Feeds

Cable ISP kneecaps heavy users

Who pays for P2P?

  • alert
  • submit to reddit

Internet Security Threat Report 2014

The largest US broadband ISP ComCast is introducing its customers to the idea of "you get what you pay for" and is meeting a fierce backlash.

Cable provider Comcast, which acquired the AT&T@Home network, is experimenting with capping users bandwidth, suspending users who exceed what Comcast deems acceptable usage. But what is acceptable?

Unlike British cable provider NTL, which pegs users to a maximum of 1GB of downloads per day, Comcast simply isn't saying how much users are entitled to use. The written policy is vague, referring to " an unusually large burden on the network"; a spokesperson cited at CNET said that the top one per cent of downloaders would be penalized. This affects around 240,000 users, but which 240,000?

"It's like a Cop giving you a ticket for speeding, so you say to the cop 'what speed was I doing' - the Cop says "sorry I don't know" , so you say 'what is the speed limit?' and the cop says "sorry I don't know, but you're still busted!" notes a stateside reader.

ISPs blame badly-designed P2P software for soaking up the bandwidth. Systems such as Gnutella were designed to avoid single points of failure, rather than for efficiency. So ISPs now find themselves in the same position as the retail banks, which have been trying to reduce the number of unprofitable customers for many years. (In the UK banks employ fruit codes too distinguish "cherries" from the "lemons, which is more imaginative than the classifications used in the US).

Comcast's less than transparent policy disturbs the assumption that flat-rate, predictable pricing means users need not worry about bandwidth costs. These are very real, but with the media firm (which recently sold the QVC shopping channel) sitting on a cash pile of $8 billion, pleading hardship isn't going to be well received by blackballed users.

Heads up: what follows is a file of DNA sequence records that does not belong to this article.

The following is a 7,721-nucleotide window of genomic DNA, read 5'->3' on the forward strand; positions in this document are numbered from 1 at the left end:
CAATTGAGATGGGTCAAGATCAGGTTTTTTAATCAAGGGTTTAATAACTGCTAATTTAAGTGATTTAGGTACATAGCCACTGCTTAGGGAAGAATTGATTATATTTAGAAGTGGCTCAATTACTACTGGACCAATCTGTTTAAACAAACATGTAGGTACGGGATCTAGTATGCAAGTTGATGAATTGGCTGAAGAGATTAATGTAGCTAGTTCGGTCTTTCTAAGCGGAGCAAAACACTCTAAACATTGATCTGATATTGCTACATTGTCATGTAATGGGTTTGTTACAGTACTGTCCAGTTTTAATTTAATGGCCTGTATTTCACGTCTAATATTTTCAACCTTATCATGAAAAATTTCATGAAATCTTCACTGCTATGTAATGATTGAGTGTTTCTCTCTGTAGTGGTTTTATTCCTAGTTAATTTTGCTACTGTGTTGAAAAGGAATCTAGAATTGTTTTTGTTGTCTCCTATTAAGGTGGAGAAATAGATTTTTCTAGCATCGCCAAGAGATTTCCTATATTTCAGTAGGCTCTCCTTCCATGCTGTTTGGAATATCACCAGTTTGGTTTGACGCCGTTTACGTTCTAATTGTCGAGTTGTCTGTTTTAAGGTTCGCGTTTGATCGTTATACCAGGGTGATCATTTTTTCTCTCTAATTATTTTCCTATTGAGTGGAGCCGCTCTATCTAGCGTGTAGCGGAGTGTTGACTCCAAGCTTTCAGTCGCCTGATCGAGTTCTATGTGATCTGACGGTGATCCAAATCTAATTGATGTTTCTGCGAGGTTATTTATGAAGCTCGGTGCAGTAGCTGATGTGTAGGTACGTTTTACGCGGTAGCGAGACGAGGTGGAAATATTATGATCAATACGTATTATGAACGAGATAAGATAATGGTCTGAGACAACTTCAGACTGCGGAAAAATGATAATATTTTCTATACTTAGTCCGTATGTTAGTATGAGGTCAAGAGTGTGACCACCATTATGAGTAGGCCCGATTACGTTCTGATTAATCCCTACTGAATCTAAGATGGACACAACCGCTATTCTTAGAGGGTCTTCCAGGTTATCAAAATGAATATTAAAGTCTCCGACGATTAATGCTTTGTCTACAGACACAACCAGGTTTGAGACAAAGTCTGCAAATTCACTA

Whatever happened to the bandwidth glut? ®

Top 5 reasons to deploy VMware with Tegile

More from The Register

next story
Same old iPad? NO. The new 'soft SIMs' are BIG NEWS
AppleSIM 'ware to allow quick switch of carriers
Arab States make play for greater government control of the internet
Nerds told to get lost in last-minute power grab bid at UN meeting
Brits: Google, can you scrape 60k pages from web, pleeease
Hey, c'mon Choc Factory, it's our 'right to be forgotten'
Of COURSE Stephen Elop's to blame for Nokia woes, says author
'Google did have some unique propositions for Nokia'
It's even GRIMMER up North after MEGA SKY BROADBAND OUTAGE
By 'eck! Eccles cake production thrown into jeopardy
Mobile coverage on trains really is pants
You thought it was just *insert your provider here*, but now we have numbers
Don't mess with Texas ('cos it's getting Google Fiber and you're not)
A bit late, but company says 1Gbps Austin network almost ready to compete with AT&T
prev story

Whitepapers

Forging a new future with identity relationship management
Learn about ForgeRock's next generation IRM platform and how it is designed to empower CEOS's and enterprises to engage with consumers.
Why cloud backup?
Combining the latest advancements in disk-based backup with secure, integrated, cloud technologies offer organizations fast and assured recovery of their critical enterprise data.
Win a year’s supply of chocolate
There is no techie angle to this competition so we're not going to pretend there is, but everyone loves chocolate so who cares.
High Performance for All
While HPC is not new, it has traditionally been seen as a specialist area – is it now geared up to meet more mainstream requirements?
Intelligent flash storage arrays
Tegile Intelligent Storage Arrays with IntelliFlash helps IT boost storage utilization and effciency while delivering unmatched storage savings and performance.